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Policy Update Week of

March 19, 2012


SAF Submits Comments on U.S. Green Building Council's LEED 2012 Third Public Comment Period - March 27th
The U.S. Green Building Council held their third public comment period regarding the Leadership in Energy and Environmental Design (LEED) 2012 draft. SAF submitted comments focusing on aspects of the LEED 2012 draft including local sourcing, forest certification, and sustainable forestry. The most recent round of SAF comments will be available on the Policy section of the SAF website next week.

For more information about the third LEED draft, link to: http://www.usgbc.org/DisplayPage.aspx?CMSPageID=2360

To see SAF's past comments on LEED, link to: http://www.safnet.org/documents/saf_leed_comments.pdf

SAF Committee on Forest Policy Chair Dr. Robert Malmsheimer Testifies Before Congress - March 22nd
CFP Chair Dr. Robert Malmsheimer testified on behalf of the Society of American Foresters at the House Committee on Appropriations Subcommittee on Interior, Environment, and Related Agencies Public Witnesses Hearing. The hearing will took place on March 22nd at 9:30AM.

For more information, link to: http://appropriations.house.gov/Calendar/EventSingle.aspx?EventID=277080

SAF Task Force Submits Comments to EPA Scientific Advisory Board's Biogenic Carbon Emissions Panel - March 16th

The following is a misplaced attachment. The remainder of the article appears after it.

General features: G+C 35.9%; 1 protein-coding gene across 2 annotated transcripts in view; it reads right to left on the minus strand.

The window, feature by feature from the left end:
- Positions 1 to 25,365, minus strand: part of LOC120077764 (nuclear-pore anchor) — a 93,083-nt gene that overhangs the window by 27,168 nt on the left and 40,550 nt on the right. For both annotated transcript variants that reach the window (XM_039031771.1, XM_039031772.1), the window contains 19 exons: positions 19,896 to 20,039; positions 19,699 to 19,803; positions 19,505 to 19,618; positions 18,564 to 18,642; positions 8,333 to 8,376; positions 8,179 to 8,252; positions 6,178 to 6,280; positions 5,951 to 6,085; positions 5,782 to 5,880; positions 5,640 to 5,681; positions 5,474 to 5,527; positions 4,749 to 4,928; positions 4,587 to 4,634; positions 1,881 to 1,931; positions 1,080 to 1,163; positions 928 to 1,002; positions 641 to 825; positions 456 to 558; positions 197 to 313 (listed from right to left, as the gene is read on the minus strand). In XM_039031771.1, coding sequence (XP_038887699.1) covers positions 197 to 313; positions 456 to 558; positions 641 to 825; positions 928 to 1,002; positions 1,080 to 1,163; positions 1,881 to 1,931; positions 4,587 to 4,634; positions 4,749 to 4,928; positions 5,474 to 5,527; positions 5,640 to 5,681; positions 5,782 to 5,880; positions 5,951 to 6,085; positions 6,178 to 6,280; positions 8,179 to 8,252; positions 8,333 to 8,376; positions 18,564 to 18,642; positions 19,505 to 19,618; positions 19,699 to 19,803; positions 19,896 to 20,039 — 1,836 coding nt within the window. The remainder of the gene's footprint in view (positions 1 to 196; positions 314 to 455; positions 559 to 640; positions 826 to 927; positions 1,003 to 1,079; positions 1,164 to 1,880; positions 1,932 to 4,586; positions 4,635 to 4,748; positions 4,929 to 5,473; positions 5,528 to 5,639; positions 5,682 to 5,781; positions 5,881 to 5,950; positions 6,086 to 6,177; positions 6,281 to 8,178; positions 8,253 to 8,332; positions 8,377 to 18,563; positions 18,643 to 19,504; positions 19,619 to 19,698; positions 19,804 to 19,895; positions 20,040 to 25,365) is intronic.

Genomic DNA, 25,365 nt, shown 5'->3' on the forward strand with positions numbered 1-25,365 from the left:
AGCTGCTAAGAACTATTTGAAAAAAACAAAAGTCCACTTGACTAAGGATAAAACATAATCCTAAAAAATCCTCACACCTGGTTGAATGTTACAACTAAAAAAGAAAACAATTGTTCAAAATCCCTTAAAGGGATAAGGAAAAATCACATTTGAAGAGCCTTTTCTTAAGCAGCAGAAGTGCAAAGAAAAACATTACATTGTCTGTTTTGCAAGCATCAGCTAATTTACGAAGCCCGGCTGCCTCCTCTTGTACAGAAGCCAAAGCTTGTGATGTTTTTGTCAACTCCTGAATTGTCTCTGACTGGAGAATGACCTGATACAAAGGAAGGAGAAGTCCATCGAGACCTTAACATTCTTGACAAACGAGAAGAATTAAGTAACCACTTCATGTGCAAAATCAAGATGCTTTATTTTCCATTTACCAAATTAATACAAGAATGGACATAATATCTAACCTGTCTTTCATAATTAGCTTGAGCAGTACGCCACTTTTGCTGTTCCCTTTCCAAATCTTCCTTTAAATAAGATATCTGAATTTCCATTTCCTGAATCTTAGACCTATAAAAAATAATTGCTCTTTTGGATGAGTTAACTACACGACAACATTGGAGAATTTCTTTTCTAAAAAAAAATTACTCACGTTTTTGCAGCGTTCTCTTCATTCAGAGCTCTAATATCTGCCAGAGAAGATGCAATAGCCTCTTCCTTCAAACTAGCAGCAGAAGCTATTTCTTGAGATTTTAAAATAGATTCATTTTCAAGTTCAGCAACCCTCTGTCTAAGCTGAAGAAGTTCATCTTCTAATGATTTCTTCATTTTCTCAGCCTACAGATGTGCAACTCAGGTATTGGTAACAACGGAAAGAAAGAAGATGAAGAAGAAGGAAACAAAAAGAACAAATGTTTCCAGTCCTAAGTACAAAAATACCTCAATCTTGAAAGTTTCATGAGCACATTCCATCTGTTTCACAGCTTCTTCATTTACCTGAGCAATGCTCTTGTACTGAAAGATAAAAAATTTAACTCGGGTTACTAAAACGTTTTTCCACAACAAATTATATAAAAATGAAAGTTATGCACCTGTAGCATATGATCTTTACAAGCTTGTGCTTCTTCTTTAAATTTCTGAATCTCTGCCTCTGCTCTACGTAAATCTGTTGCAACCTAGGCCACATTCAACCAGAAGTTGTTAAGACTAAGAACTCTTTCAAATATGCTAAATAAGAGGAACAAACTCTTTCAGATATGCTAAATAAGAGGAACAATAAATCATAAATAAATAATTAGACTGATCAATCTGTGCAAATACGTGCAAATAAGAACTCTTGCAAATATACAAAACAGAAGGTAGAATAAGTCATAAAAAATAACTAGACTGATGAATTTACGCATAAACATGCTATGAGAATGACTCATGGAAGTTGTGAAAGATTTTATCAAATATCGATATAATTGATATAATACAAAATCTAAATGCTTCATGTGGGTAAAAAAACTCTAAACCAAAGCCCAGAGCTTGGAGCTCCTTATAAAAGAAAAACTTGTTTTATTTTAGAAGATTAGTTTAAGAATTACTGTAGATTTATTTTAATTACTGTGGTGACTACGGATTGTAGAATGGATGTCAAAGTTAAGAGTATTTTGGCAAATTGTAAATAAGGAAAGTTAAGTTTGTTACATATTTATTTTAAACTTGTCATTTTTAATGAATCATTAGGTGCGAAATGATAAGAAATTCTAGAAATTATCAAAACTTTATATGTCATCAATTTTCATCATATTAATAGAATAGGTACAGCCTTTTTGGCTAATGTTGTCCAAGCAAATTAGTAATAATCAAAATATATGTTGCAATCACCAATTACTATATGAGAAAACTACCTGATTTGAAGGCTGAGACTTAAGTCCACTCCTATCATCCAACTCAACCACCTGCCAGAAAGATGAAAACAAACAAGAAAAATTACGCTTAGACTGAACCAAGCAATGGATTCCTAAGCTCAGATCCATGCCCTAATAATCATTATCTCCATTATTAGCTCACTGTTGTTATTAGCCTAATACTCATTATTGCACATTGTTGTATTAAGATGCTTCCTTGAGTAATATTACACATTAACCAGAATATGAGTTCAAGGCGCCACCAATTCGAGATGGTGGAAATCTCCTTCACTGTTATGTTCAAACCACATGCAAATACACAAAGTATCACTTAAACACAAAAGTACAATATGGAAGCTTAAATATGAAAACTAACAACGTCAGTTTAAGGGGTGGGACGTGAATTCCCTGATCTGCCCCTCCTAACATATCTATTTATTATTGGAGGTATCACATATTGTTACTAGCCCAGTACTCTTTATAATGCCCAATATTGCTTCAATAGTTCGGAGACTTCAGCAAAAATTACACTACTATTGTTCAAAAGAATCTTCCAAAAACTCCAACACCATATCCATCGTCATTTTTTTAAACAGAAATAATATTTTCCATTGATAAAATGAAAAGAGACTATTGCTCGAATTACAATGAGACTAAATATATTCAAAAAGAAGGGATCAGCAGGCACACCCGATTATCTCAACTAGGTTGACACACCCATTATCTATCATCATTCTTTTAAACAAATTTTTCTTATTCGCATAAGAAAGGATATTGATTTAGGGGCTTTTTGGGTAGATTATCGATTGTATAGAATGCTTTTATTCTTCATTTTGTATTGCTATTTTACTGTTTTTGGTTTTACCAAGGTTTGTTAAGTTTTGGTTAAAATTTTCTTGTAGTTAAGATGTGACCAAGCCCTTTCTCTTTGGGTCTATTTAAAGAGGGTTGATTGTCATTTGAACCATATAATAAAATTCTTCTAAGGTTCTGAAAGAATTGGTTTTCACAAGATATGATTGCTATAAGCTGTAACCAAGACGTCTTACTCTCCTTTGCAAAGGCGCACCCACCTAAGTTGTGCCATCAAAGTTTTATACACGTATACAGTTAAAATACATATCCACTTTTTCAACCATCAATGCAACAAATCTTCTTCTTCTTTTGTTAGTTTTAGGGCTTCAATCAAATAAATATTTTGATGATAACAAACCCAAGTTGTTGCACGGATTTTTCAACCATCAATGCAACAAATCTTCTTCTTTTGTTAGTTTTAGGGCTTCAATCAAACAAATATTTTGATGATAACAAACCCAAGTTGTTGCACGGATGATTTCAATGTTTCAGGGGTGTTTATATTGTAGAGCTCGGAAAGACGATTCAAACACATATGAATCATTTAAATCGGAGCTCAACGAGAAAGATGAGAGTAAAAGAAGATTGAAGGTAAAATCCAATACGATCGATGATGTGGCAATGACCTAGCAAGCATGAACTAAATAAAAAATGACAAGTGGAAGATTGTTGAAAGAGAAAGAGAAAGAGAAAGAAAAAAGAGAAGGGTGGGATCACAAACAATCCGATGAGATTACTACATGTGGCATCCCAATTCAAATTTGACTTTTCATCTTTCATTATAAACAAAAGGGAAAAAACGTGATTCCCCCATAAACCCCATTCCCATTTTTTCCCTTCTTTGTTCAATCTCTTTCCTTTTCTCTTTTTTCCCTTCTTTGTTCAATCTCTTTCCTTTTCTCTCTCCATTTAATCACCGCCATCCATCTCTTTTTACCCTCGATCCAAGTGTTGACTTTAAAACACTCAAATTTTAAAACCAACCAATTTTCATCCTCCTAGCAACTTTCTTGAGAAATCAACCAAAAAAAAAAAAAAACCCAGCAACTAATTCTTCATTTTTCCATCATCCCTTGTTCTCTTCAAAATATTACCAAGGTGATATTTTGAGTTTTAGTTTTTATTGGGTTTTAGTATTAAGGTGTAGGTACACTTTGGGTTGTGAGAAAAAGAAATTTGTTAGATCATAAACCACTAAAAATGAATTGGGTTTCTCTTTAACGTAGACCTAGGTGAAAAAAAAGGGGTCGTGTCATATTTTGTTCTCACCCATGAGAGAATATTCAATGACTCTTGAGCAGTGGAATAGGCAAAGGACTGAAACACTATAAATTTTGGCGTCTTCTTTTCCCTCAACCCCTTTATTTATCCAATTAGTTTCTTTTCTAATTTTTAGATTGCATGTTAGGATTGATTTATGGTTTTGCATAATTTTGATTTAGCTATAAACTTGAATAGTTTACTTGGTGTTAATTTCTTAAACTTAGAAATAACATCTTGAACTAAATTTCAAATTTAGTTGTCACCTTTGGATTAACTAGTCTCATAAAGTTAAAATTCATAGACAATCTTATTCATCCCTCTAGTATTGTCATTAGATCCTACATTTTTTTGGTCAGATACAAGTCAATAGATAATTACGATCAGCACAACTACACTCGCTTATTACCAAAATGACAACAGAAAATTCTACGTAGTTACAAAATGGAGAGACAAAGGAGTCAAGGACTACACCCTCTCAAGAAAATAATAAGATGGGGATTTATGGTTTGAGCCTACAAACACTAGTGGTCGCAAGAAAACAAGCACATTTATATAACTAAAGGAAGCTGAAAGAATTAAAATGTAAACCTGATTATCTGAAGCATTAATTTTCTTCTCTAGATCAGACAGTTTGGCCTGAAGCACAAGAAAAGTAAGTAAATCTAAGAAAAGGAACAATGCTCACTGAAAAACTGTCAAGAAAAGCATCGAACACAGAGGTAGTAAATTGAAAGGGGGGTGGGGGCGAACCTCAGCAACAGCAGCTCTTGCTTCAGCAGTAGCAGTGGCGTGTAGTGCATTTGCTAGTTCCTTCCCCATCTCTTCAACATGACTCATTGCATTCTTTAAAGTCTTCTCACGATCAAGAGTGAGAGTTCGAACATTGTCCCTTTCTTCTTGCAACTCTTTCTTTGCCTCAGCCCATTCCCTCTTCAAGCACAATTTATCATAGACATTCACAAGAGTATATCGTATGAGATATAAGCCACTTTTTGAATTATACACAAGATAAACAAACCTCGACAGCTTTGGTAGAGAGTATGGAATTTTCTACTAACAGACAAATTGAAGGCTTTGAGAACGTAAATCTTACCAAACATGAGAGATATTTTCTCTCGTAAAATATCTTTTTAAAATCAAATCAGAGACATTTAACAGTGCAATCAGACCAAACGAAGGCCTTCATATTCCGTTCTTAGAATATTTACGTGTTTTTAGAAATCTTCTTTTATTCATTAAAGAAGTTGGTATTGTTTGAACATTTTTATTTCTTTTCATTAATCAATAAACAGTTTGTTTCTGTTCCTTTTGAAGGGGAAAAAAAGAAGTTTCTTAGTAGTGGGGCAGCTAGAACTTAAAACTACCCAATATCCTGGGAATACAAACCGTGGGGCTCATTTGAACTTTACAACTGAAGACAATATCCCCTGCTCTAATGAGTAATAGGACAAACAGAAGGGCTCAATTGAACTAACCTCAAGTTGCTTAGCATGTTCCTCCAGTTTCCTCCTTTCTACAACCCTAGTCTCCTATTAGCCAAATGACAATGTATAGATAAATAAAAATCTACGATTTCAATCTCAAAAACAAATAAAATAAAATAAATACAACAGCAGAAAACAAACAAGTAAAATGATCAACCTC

The SAF Task Force, who recently published the report "Managing Forests because Carbon Matters," submitted another set of comments to the Environmental Protection Agency's Scientific Advisory Board (SAB) Biogenic Carbon Emissions Panel regarding the Accounting Framework for Biogenic CO2 Emissions from Stationary Sources. The Task Force comments were submitted in advance of the SAB's Biogenic Carbon Emissions Panel Teleconference on 3/20/2012.

The Task Force comments can be found here: http://yosemite.epa.gov/sab/sabproduct.nsf/30A99A024AC54B08852579C60049617B/$File/SAF+Comments.pdf

Information on the Teleconference and EPA Accounting Framework draft can be found here:

SAF's original comments can be found here: http://www.safnet.org/fp/EPA_GHG_Call_Info9-13-10.pdf

The SAF Task Force Report "Managing Forests because Carbon Matters: Integrating Energy, Products, and Land Management Policy" is available to read online.
To read the Task Force Report link to: http://www.safnet.org/documents/JOFSupplement.pdf

In the Administration

  1. Forest Service commits $1M to beetle battle
      Rapid City Journal, Published by Kevin Woster, March 19th

    Call it putting your money where your bugs are.In this case, it is in the Black Hills National Forest.The U.S. Forest Service has agreed to commit another $1 million to the battle against the mountain pine beetle in the Black Hills, a move announced and praised by Rep. Kristi Noem, R-S.D."This announcement is welcome news for folks in the Black Hills who are living daily through the slow-motion disaster that is the pine beetle epidemic," Noem said in a prepared statement. "By providing these additional resources, the Forest Service has given a boost to the continued effort to beat the beetles." To read more of this article link to: http://rapidcityjournal.com/news/local/communities/hot-springs/forest-service-commits-m-to-beetle-battle/article_0d96e8ec-71ff-11e1-a143-0019bb2963f4.html

  2. Obama Administration Announces New Funding for Biomass Research and Development Initiative
      USDA News Release, March 22nd